Todd Rundgren is an underappreciated rock-and-roll superstar best known for a few bright pop music hits such as “I Saw the Light,” “Hello It’s Me” and “Bang the Drum All Day.” But his long and wide-ranging career, which began in the late 1960s, is filled with accomplishment.
His reputation as a producer who has worked with the likes of Hall & Oates, Patti Smith, the New York Dolls, XTC and The Tubes is at least as impressive as his enormous catalog of original music that bears his name.
Rundgren, who lately has been touring eight-10 months a year, will play a show at the Charleston Music Hall on Wednesday, Feb. 10. The set list will draw from about 50 prepared tunes and include many fan favorites, he said. The audience probably will get the straight-ahead rocker Rundgren, not the progressive rock artist of Utopia (an early Rundgren band) or the computer whiz of “No World Order” or the Blues-channeler who covers Robert Johnson songs.
It might be a good idea to shout out requests: “Influenza,” for example, or “The Want of a Nail,”or “Can We Still Be Friends” or “It Wouldn’t Have Made Any Difference” or “The Last Ride” or, just to see how far back his memory goes, “The Wheel.”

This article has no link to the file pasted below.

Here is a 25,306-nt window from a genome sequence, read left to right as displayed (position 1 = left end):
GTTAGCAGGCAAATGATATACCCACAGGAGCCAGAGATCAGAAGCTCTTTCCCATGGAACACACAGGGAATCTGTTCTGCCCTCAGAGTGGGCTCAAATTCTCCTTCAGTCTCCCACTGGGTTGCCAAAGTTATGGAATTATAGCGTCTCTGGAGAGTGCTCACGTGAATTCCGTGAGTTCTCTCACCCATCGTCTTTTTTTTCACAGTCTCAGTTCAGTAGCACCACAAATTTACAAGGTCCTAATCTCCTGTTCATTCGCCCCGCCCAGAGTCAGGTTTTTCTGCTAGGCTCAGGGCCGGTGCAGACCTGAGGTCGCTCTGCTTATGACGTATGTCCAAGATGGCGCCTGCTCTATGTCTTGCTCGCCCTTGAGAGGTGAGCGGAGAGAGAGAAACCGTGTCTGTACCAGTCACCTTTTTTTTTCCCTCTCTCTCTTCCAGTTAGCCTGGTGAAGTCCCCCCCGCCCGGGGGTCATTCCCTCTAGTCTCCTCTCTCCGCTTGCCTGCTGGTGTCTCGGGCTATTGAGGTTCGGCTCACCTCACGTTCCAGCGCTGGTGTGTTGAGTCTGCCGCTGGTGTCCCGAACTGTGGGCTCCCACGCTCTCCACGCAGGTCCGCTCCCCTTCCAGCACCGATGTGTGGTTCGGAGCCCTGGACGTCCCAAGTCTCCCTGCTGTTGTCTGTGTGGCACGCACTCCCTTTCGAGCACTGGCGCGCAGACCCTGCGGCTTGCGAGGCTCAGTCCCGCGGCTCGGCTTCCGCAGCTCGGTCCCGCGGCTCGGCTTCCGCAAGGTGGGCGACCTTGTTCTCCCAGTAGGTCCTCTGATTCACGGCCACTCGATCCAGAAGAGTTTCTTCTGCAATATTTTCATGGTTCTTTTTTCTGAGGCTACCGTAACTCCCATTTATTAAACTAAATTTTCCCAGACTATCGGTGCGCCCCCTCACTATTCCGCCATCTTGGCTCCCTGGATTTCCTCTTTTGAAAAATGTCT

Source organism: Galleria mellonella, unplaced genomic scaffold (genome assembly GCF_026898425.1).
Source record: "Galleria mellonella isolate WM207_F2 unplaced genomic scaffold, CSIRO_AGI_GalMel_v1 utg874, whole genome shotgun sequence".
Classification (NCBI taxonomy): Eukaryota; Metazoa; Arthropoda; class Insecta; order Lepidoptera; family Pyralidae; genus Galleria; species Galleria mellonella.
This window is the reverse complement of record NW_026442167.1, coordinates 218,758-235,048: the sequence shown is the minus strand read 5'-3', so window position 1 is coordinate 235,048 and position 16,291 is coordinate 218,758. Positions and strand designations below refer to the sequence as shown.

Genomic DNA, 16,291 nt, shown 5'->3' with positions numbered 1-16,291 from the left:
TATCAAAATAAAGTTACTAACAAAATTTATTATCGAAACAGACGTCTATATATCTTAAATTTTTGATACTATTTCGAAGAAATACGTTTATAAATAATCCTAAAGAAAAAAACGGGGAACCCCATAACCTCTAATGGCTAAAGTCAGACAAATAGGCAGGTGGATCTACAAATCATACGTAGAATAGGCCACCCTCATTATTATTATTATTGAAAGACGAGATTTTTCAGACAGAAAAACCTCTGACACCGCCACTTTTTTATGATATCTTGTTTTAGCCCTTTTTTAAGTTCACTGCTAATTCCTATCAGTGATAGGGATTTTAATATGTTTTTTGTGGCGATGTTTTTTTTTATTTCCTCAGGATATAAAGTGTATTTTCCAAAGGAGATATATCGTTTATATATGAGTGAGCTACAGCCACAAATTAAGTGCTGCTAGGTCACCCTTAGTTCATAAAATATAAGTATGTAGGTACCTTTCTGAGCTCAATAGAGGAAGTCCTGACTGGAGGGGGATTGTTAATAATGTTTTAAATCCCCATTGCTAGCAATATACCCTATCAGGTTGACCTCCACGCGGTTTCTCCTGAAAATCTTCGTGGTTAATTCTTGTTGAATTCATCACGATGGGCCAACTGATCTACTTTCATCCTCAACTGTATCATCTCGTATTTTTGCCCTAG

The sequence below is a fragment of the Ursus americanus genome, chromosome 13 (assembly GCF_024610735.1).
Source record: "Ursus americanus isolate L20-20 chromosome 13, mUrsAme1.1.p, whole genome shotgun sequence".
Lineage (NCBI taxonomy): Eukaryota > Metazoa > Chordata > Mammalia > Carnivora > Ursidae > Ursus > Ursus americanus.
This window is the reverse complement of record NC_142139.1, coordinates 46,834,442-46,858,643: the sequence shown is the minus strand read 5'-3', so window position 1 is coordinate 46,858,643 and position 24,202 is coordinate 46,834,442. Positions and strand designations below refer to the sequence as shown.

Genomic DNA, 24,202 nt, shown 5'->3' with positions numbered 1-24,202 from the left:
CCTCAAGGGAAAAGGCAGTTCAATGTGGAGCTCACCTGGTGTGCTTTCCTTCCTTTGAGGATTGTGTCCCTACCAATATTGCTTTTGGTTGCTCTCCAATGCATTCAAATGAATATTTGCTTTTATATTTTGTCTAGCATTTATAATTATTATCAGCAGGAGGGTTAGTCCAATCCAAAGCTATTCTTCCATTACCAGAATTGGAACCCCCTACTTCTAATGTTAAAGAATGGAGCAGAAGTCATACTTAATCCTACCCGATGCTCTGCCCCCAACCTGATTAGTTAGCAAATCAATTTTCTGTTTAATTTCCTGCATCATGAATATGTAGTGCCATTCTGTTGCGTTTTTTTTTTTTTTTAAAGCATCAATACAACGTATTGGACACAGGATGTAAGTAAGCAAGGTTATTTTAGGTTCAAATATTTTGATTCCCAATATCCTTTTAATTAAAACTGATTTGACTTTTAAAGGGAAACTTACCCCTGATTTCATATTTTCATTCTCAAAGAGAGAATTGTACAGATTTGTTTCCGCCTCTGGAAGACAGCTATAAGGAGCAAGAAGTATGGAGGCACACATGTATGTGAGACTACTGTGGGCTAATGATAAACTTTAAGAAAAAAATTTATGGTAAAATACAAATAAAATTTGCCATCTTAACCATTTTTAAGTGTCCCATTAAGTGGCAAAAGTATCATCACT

Rundgren’s two-track career as a performer and producer has delivered unequivocal proof of his virtuosity both on stage and in the studio. Several of his own records were made almost single-handedly, with Rundgren playing all the instruments and singing all the vocal parts. He’s one of those mad-cap, hermitic perfectionists blessed with a soulful and elastic voice and guitar chops that rival any of the great lead players you can think of.
“When I started out, I was in my mind just a guitar player,” he said in a recent telephone interview. “I wanted to be in a band and wanted to step up and do solos. I didn’t have the confidence to be the front man.”
He started the band Nazz, but it went bust after a couple of years, despite some intense and successful marketing, because of infighting and limited music-making, Rundgren said.